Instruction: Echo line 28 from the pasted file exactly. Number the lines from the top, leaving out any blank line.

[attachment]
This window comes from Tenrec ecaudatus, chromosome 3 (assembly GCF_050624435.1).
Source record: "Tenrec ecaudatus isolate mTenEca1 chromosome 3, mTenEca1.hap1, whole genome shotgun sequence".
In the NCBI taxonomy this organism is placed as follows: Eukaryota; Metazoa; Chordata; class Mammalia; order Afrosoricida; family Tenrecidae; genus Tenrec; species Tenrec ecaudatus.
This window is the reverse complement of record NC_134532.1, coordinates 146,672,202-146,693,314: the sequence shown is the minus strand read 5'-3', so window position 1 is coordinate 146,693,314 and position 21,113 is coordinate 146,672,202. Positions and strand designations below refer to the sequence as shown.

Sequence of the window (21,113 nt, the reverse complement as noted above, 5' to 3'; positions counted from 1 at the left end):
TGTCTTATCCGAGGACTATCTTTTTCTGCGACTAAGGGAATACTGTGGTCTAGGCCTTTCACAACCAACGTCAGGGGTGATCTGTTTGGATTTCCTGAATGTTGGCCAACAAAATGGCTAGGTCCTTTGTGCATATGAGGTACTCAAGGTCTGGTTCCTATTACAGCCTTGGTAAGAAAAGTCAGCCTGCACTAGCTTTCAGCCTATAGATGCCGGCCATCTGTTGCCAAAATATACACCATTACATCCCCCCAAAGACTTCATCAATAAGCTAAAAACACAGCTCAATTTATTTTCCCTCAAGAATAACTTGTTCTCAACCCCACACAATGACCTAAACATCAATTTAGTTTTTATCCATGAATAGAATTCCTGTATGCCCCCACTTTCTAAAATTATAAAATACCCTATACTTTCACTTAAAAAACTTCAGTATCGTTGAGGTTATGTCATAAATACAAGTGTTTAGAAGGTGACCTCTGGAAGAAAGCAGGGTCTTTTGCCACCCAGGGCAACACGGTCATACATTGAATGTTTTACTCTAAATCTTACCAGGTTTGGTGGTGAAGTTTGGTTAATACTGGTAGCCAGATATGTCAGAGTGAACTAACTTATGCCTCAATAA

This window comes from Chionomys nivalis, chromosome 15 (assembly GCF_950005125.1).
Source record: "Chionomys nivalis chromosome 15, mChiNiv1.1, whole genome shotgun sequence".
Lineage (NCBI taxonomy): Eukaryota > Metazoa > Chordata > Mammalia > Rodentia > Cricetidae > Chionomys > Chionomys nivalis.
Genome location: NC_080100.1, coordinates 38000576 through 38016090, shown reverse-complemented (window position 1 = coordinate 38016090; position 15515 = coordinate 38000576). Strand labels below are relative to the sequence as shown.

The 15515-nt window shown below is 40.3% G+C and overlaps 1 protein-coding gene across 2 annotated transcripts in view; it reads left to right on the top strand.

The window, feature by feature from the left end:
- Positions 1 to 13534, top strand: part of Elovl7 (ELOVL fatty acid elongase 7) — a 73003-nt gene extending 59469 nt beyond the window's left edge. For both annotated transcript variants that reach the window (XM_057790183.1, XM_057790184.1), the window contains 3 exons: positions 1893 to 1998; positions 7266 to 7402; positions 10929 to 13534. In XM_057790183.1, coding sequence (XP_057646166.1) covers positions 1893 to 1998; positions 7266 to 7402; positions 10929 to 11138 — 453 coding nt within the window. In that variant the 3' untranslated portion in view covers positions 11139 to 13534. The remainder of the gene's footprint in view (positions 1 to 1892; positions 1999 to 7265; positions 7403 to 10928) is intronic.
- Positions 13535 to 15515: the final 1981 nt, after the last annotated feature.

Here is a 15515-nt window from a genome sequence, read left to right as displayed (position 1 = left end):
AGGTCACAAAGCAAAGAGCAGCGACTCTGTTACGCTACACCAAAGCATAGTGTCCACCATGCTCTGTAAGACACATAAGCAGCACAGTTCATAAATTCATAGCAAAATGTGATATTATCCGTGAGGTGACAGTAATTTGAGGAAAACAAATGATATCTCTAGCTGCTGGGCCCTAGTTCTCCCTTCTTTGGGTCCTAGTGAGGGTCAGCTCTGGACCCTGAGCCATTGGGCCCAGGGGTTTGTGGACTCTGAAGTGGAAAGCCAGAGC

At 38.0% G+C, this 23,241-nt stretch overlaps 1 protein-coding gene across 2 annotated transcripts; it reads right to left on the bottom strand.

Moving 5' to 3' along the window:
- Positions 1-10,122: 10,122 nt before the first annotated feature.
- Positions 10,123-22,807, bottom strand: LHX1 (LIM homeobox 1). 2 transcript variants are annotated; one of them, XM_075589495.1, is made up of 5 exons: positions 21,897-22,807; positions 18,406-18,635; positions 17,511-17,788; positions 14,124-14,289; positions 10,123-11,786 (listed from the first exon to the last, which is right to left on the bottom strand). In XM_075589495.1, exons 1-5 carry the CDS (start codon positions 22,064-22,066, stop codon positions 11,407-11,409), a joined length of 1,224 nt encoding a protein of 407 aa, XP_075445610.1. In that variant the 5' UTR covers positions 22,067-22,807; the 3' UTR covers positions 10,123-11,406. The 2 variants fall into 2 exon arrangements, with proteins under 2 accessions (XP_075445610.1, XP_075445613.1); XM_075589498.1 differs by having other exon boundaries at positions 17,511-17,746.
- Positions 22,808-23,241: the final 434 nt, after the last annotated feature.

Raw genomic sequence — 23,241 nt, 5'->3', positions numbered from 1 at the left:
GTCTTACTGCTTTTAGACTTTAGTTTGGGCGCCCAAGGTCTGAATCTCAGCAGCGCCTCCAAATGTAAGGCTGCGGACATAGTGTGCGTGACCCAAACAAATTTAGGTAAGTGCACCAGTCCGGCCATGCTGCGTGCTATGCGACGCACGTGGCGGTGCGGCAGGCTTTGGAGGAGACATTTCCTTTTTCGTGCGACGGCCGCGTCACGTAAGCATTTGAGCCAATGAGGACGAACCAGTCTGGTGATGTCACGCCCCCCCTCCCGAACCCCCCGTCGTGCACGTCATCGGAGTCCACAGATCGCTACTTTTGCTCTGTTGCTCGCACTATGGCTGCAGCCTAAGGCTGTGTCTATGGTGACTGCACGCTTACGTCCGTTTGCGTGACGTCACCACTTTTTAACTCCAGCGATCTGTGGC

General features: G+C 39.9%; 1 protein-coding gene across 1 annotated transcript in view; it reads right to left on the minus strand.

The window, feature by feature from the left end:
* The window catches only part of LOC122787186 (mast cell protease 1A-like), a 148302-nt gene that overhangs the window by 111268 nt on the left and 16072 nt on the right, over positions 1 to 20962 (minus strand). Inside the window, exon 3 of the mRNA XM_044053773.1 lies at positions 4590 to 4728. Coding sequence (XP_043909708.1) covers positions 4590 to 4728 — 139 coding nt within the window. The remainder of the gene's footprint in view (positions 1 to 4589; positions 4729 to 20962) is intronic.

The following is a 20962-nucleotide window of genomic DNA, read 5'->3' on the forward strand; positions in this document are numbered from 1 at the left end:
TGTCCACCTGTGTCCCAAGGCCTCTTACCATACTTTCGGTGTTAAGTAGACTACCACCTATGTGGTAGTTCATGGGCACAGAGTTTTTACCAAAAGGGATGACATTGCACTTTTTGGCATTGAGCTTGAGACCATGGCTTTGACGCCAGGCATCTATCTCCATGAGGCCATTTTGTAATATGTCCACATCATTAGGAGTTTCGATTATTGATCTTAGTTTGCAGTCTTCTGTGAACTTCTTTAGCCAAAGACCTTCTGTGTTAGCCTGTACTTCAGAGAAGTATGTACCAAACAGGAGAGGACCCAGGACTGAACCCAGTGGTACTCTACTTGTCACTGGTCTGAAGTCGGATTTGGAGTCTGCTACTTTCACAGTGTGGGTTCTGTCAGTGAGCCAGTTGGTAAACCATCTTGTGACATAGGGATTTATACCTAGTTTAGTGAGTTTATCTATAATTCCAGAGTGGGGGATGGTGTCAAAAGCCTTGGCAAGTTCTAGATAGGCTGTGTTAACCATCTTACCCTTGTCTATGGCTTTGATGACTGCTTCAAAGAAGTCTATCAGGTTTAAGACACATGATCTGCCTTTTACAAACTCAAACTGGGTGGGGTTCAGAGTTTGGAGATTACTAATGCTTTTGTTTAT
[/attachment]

TGTCCACCTGTGTCCCAAGGCCTCTTACCATACTTTCGGTGTTAAGTAGACTACCACCTATGTGGTAGTTCATGGGCACAGAGTTTTTACCAAAAGGGATGACATTGCACTTTTTGGCATTGAGCTTGAGACCATGGCTTTGACGCCAGGCATCTATCTCCATGAGGCCATTTTGTAATATGTCCACATCATTAGGAGTTTCGATTATTGATCTTAGTTTGCAGTCTTCTGTGAACTTCTTTAGCCAAAGACCTTCTGTGTTAGCCTGTACTTCAGAGAAGTATGTACCAAACAGGAGAGGACCCAGGACTGAACCCAGTGGTACTCTACTTGTCACTGGTCTGAAGTCGGATTTGGAGTCTGCTACTTTCACAGTGTGGGTTCTGTCAGTGAGCCAGTTGGTAAACCATCTTGTGACATAGGGATTTATACCTAGTTTAGTGAGTTTATCTATAATTCCAGAGTGGGGGATGGTGTCAAAAGCCTTGGCAAGTTCTAGATAGGCTGTGTTAACCATCTTACCCTTGTCTATGGCTTTGATGACTGCTTCAAAGAAGTCTATCAGGTTTAAGACACATGATCTGCCTTTTACAAACTCAAACTGGGTGGGGTTCAGAGTTTGGAGATTACTAATGCTTTTGTTTAT